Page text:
The only thing holding me back to not shell out and get them was that while they sounded utterly fantastic with electronic music and R&B, but not quite so great with soul or smooth jazz music. This has to do with their very clean, somewhat flat and slightly synthetic midrange and a lack of bloom and body. It was quite annoying to find the Logans sounding superb with some tracks and lackluster with others, only to switch to the Divas and to hear them sounding utterly believable and involving with this those tracks.
But by now I knew that I had to bite the bullet and so I have sold the Divas and my quest for other speakers had started.
Revel Ultima Salon
The Ultima Salon was surprisingly coherent, with deep bass and explosive dynamics and a clean sound with no overhang. Bass (almost as good as the Logans) and dynamics, as well as vocals (better than the Logans), had me convinced but the imaging and the treble performance not so much at all.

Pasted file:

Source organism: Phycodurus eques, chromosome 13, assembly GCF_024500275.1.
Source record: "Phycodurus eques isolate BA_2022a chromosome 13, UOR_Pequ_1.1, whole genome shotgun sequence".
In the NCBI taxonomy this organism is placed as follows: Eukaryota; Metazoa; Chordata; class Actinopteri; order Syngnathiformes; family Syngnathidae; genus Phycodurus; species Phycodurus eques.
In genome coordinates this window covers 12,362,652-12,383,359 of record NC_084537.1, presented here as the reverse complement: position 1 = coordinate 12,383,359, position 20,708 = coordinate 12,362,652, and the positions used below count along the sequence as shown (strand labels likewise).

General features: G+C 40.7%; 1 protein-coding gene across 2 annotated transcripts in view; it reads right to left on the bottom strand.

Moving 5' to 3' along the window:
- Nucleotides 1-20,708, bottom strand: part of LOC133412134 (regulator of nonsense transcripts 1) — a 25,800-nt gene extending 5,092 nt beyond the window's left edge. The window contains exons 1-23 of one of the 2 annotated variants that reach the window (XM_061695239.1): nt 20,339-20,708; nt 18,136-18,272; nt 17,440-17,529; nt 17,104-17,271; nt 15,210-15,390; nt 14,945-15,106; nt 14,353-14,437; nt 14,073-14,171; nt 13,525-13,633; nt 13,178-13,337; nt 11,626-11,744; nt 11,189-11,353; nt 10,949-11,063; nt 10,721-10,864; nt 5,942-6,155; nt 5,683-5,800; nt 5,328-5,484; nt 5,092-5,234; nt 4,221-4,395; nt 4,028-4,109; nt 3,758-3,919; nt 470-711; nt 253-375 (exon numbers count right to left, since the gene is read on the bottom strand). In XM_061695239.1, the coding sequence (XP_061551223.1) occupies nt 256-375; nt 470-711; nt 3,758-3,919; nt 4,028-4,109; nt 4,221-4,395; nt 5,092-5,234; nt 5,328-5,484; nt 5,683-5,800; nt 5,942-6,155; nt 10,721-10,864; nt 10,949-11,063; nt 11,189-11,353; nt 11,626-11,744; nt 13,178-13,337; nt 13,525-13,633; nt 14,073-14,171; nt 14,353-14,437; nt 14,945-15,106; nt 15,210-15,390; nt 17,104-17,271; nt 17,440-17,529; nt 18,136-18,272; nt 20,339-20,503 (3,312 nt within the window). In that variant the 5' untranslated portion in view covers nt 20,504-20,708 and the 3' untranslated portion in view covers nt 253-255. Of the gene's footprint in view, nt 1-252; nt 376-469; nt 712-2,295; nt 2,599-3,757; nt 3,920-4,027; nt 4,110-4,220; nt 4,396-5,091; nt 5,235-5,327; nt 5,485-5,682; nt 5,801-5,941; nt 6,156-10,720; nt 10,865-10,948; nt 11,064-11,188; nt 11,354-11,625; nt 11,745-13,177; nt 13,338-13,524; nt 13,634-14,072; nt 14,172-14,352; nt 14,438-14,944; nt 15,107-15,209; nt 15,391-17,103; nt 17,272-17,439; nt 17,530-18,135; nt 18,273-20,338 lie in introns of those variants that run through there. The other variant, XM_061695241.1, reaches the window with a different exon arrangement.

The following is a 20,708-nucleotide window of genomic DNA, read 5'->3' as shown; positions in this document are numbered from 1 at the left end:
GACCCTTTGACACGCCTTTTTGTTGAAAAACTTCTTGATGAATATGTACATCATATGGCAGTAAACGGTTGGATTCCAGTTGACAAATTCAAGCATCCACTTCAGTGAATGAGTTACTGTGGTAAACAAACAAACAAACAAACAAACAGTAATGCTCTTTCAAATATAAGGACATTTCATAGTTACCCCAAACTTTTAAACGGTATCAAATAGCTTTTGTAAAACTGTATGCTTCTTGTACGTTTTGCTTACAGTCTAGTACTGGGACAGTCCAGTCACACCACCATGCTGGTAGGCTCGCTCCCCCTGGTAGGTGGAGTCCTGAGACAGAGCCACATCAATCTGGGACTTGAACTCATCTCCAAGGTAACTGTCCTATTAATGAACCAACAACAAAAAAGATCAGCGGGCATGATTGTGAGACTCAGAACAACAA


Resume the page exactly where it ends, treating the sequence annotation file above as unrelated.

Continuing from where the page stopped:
Weirdly, the Bryston 3B ST which worked so well with the Divas does not work well with the Salons at all. The Bryston sounded less refined than the Rowlands on the Divas as well, but the overall sound was still well-balanced, and very enjoyable, with seemingly great bass to boot. With the Salons, however, the Bryston’s sound is somehow further simplified, seemingly lacking lots of nuance. While I can also hear with the Salons that it has big bass, it is also painfully clear that Bryston’s bass is quite boomy and fat and much less well-defined than that of the Rowland sixes.
By contrast, the sixes, otherwise normally known to have tight yet comparatively thin bass, really brought the Salons to live. Not only did they have plenty of bass, it was also highly agile and tuneful and had a big impact. And most baffling of all: there was not a hint of the dynamic compression, as was the case with the Divas. It seems that the Revels have a similar quality to the Sonus Faber Amati Anniversarios in that both are superbly lively and dynamic when driven by the Rowlands.
Rear tweeter for extra ambiance – this actually worked very well!